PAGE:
Sunday, May 22, 2011

Who Were The True Conspirators?

I have to do another post on Mary Surratt to share with you what I have found, so we have a Part III to Mary Surratt.  This information is fascinating to me.  I have never been interested in history, even the thought of it bores me.  Give me a math problem any 'ole day.  But this Mary Surratt case and the bigger picture is an enormous frame up and cover up.  I did not get the significance of many things I saw in the movie "The Conspirator", until I came home and read further.

Historians fall on both sides of this debate...."Was Mary Surratt guilty or innocent?"  The historians saying she was guilty generally argue that she had to know, they buy what the government fed them almost 150 years ago, contrary to what has been found since.  One historian even goes so far as to say she must have been guilty because she had such a calm demeanor and was "clever" during her recorded interrogations. I don't know about you but calm is what I do, in fact the worse the circumstances, the calmer I get.  Because fear, insanity, rage all cloud my ability to think and reason.  When under extreme pressure or conflicting situations I get real quiet and listen with all my might so I can take the next best step.  BUT, now can you see where that can get interpreted as "obfuscating, lying, denying and parsing her words"?  That is how some historians have interpreted her demeanor and her claim of innocence. 

YET, during the trial, five priests and several other people testified on her behalf as to her stellar character and religious devotion.  Who knew more about Mary Surratt, these people who spent time with her over the years or the historians who paint her as Booth's co-conspirator?  It seems to me if someone had a shady, questionable character it would have surfaced at some time throughout the years prior to this event.  But you know the saying, people will find (or create) the evidence to fit their beliefs.  Perhaps I am guilty of the same in this instance...let's take a look at what came up after the conspiracy trial of Mary Surratt.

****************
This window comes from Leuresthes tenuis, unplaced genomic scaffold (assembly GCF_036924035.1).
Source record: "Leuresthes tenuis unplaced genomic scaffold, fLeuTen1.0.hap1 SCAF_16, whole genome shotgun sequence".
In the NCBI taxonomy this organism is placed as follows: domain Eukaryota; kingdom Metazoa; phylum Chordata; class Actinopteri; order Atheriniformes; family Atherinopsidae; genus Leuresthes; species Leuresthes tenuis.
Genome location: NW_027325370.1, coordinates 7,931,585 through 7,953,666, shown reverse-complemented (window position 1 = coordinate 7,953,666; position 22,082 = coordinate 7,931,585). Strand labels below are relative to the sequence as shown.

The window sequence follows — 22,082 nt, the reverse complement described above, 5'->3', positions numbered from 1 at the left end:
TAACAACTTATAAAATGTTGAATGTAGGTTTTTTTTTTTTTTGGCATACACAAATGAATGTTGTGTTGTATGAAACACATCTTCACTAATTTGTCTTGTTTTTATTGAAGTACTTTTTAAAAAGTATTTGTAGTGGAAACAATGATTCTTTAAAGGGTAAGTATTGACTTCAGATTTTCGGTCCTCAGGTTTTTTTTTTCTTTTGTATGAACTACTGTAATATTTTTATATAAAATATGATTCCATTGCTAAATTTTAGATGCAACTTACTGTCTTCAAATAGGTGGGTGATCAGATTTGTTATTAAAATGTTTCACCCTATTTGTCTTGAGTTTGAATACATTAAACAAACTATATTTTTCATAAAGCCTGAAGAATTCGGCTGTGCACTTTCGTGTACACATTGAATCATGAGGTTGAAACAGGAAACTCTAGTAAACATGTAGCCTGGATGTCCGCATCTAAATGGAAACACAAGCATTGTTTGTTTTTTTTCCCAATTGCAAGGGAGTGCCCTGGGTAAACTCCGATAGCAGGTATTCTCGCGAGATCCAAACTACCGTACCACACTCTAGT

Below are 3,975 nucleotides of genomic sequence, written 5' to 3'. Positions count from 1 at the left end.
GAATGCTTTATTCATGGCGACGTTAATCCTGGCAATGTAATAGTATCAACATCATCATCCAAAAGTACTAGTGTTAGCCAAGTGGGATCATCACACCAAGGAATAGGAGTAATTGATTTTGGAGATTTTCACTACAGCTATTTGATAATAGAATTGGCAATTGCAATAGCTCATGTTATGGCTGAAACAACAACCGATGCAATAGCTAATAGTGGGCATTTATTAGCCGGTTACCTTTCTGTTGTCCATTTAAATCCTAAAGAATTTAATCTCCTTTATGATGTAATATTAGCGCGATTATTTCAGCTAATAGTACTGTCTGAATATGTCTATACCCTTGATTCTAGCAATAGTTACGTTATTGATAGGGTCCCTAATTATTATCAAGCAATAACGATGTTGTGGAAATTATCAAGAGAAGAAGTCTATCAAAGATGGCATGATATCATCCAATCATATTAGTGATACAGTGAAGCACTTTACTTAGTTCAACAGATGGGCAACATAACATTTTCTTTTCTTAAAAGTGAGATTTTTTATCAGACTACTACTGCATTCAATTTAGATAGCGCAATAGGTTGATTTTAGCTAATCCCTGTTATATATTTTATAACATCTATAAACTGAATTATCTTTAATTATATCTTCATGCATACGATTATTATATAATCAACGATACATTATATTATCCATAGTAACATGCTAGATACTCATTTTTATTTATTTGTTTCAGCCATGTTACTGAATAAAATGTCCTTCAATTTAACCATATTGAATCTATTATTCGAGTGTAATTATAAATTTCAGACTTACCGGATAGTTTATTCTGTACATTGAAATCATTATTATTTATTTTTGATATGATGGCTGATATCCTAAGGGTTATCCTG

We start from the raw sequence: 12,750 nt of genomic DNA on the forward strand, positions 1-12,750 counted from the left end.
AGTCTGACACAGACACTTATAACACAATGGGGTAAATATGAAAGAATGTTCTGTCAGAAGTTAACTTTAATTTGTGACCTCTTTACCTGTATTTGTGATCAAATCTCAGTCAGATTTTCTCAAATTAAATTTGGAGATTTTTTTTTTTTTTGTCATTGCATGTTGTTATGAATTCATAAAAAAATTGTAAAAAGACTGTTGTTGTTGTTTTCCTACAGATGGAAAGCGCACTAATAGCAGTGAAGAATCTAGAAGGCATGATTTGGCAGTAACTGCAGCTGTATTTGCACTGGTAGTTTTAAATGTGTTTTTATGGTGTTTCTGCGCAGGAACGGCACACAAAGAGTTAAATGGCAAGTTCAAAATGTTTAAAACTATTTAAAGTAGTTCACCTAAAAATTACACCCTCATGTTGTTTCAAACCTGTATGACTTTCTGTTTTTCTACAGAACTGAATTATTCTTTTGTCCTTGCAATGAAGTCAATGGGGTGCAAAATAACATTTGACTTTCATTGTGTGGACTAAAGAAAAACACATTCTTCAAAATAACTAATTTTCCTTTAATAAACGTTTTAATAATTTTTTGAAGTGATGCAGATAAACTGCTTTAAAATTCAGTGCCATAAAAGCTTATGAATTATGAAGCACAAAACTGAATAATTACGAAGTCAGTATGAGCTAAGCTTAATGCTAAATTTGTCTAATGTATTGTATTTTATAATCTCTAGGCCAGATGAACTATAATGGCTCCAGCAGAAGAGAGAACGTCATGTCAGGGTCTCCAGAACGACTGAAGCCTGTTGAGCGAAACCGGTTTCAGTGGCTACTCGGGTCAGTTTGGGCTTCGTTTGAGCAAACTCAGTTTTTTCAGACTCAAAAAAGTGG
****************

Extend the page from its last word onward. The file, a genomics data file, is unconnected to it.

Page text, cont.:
In the comment section of my prior blog I present the theory that there were others, such as Edwin Stanton, Secretary of War, and President Andrew Johnson himself that seemed to go out of their way to see these 8 people convicted and immediately dealt their punishments.  Yet they could have had their own political agendas to rid Lincoln of the Presidency, in fact it would seem they had far more MOTIVE than the characters convicted of conspiracy.  I set out to understand this better by researching John Wilkes Booth's diary, John Surratt Jr.'s trial two years later in a civilian court and anything I could find out about Andrew Johnson's impeachment trial.  I must make a correction a previous comment (last blog - comment section) I said that Andrew Johnson was impeached, but that is an error.  He missed being impeached by one vote, he did finish out his term, but was a very unpopular President.